Saturday, November 25, 2006

Dam Threatens Tomb of Cyrus the Great

History be dammed |Guardian Unlimited: "He founded the world's first multinational empire, was celebrated in the Bible and Qur'an and is recognised as ancient Persia's greatest king. But now the 2,500-year-old tomb in which Cyrus the Great rests is at risk from one of the many vast dam projects that Iran's present rulers say is vital to future development.

Conservationists, including the UN's heritage body, Unesco, say the 15.5m pound Sivand dam threatens the long-term survival of the historic tomb and the remains of several adjoining palaces at Pasargad in southern Iran.

The dam's opening has already been postponed by more than a year to allow international teams of archaeologists to dig in the neighbouring Tange Bolaghi gorge, where civilisation is believed to date back 6,500 years. Excavations have uncovered a wealth of remains, including remnants of a palace belonging to King Darius the Great, a successor to Cyrus, and an iron smelting plant traced back to around 2,500BC. The skeleton of a human female, originating from around 4,000BC was also discovered in a cave.

The gorge, thought to have been a hunting area for kings during the 2,800-year-old Achaemenid dynasty, will be flooded once the dam starts operating. Hundreds of hectares of farmland will also be swamped, necessitating compensation for local farmers.

The water authority insists the tomb will be unaffected but has offered to install humidity measuring devices to monitor possible damage."

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Tomb find reveals pre-Inca city

BBC NEWS: "Archaeologists working in northern Peru have discovered a spectacular tomb complex about 1,000 years old.

The complex contains at least 20 tombs, and dates from the pre-Inca Sican era.

Among the discoveries are 12 'tumis', ceremonial knives which scientists have not been able to study in a burial site before, as well as ceramics and masks.

The Sican culture flourished from approximately AD 800-1300, one of several metalworking societies which succumbed to drought and conquest.

The burial site sits on Peru's northern coast, near the town of Ferrenafe.

Discoveries in the tomb complex include tumis formed from an alloy of silver, copper and gold; masks, breastplates and ceramics.

The dig. Image: AP
The site contains at least 20 tombs, making it a "religious city"
Buried in a pyramid 30m (100ft) long, archaeologists found the bones of a woman in her early 20s surrounded by figurines of Sican gods, ceramics and objects in copper and gold.

Another set of bones, clearly from a person of some stature, were found in a seated position accompanied by a metallic crown, part of a thorny oyster, and various ceramic objects including a vase.

The tumis are a prize find, because until now the knives have come to scientists from tomb raiders. Finding them in situ would allow a closer understanding of their role in Sican culture, researchers said.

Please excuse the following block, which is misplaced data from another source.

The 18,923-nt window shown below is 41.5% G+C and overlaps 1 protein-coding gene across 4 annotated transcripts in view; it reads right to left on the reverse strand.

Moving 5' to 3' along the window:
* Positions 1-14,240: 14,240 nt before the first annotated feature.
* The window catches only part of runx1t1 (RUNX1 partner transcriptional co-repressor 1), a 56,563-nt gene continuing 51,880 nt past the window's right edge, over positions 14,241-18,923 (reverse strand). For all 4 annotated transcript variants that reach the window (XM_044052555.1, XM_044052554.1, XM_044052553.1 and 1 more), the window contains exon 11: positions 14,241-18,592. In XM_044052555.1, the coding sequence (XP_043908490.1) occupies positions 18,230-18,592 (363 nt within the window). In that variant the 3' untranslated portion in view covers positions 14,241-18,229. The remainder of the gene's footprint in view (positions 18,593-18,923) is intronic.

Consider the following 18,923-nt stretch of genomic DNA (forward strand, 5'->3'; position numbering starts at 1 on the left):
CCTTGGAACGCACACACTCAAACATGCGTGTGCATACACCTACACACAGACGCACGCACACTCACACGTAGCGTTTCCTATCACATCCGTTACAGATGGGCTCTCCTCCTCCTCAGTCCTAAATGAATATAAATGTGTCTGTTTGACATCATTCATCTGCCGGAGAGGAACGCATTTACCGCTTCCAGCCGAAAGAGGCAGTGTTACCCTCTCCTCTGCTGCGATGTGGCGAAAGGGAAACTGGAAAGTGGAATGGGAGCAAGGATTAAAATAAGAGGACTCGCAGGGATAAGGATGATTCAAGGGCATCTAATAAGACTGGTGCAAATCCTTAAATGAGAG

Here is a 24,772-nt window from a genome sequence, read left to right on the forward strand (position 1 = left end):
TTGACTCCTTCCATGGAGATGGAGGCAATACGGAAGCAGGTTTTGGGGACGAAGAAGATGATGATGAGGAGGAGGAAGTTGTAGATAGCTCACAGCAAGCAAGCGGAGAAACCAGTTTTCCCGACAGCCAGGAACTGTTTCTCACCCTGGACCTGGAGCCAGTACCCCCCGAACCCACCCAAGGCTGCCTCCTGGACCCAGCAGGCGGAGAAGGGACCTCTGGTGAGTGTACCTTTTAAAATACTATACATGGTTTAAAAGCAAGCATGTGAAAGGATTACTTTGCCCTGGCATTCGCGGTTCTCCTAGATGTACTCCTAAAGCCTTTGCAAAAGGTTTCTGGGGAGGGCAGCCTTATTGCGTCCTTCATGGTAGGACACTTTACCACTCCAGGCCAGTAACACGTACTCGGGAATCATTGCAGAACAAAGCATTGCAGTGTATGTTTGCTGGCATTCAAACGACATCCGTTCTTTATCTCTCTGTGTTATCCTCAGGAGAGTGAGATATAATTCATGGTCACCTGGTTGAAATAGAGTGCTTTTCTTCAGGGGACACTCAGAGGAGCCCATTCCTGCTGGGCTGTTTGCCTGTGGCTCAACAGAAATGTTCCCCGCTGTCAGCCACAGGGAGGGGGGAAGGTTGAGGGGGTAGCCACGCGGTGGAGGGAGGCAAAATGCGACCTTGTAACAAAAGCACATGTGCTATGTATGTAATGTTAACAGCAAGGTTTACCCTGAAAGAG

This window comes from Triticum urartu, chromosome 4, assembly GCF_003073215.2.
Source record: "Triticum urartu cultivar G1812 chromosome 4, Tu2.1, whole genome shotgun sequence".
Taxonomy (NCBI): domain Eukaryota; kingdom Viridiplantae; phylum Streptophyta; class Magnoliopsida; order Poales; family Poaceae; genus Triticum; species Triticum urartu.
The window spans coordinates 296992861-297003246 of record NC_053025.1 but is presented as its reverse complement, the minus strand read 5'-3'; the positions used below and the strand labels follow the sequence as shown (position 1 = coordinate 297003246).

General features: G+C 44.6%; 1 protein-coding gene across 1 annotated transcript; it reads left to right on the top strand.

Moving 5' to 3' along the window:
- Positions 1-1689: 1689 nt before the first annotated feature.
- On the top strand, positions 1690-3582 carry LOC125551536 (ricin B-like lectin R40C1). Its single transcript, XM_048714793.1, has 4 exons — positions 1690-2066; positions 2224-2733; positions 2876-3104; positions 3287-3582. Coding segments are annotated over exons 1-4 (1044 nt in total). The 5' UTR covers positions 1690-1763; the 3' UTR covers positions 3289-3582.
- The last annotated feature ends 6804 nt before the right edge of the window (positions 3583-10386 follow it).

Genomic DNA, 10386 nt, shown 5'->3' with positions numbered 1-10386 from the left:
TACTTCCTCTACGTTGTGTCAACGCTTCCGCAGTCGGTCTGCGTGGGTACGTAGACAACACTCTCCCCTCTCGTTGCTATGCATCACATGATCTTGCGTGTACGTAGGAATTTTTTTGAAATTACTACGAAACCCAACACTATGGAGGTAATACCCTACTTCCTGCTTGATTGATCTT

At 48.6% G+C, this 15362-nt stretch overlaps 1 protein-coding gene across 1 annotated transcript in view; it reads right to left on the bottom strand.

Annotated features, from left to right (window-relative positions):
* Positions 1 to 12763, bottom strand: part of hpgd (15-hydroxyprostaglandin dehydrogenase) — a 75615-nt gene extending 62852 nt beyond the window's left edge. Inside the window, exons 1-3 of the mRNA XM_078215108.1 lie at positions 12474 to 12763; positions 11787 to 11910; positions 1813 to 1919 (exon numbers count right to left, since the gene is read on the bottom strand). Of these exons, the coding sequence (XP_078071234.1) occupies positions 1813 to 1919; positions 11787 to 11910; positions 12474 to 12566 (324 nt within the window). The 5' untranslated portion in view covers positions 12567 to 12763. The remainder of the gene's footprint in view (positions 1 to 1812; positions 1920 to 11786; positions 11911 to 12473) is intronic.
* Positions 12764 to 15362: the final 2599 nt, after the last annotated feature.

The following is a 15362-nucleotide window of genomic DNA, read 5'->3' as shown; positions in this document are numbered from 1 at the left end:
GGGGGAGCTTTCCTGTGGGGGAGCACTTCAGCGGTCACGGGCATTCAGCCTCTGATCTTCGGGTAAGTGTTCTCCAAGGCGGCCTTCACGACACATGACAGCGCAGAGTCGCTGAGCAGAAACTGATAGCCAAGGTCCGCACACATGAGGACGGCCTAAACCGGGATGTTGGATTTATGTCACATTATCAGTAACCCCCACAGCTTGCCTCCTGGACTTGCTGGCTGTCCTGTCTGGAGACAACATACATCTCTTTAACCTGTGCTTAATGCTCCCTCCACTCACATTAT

One of the tumis features a representation of Naylamp, the mythical founder of Sican society who according to legend emerged from the sea and became a god."

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Monday, November 20, 2006

Java sunken treasure to be sold

BBC NEWS : "Scientists in Indonesia are preparing to auction tens of thousands of artefacts salvaged from a sunken ship off the coast of Java.

The items, which are believed to be more than 1,000 years old, include ceramics, tombstones and swords.

The ancient treasure, which was discovered 18 months ago, is expected to fetch several million US dollars.

About 150,000 pieces are still intact and some of them are expected to go to Indonesia's museums.

Salvaged after 1,000 years at the bottom of the sea, the haul includes bowls from China, Thailand and Vietnam; perfume bottles from Persia; and swords and tablets engraved with Koranic inscriptions.

It is an extraordinary finding because on the ship we can find artefacts that come from five Chinese dynasties
Expert, Siawaori Nissia

They were only discovered when fishermen off the coast of Java brought up nets clogged with shards of ancient ceramics.

According to Horst Liebner, an expert involved in cataloguing the find, the artefacts probably came from onboard an Indonesian trading ship.

'There is a chance of about 70% that the cargo was loaded in China and then traded down the coast of Palembang and then was heading for Java.

'It's a very funny ship. It's very broad, it's very flat on the bottom, it's very sharp in the bow. It must have been very high if you see the amount of cargo which was on there - about four metres high, maybe four-and-a-half,' he said."
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Tomb of Aztec Emperor May Lie in Mexico - "Mexican archeologists are investigating if the tomb of an Aztec emperor lies beneath a recently excavated stone monolith depicting a fearsome god.

It would be the first burial site ever found of a leader of the 1427-1521 Aztec empire, said archaeologist Eduardo Matos Thursday.

Matos, who leads the excavation project at the Templo Mayor ruins in Mexico City's main square, said a date carved on the stone suggests it contains the remains of emperor Ahuizotl, the father of Moctezuma, the Aztec ruler defeated by the Spaniards.

The stone was unearthed at the foot of the western face of the Templo Mayor, the Aztecs' main religious site. Carvings on the stone show Tlaltecuhtli, an Aztec god was so fearsome the Aztecs normally buried her depictions face-down in the earth."
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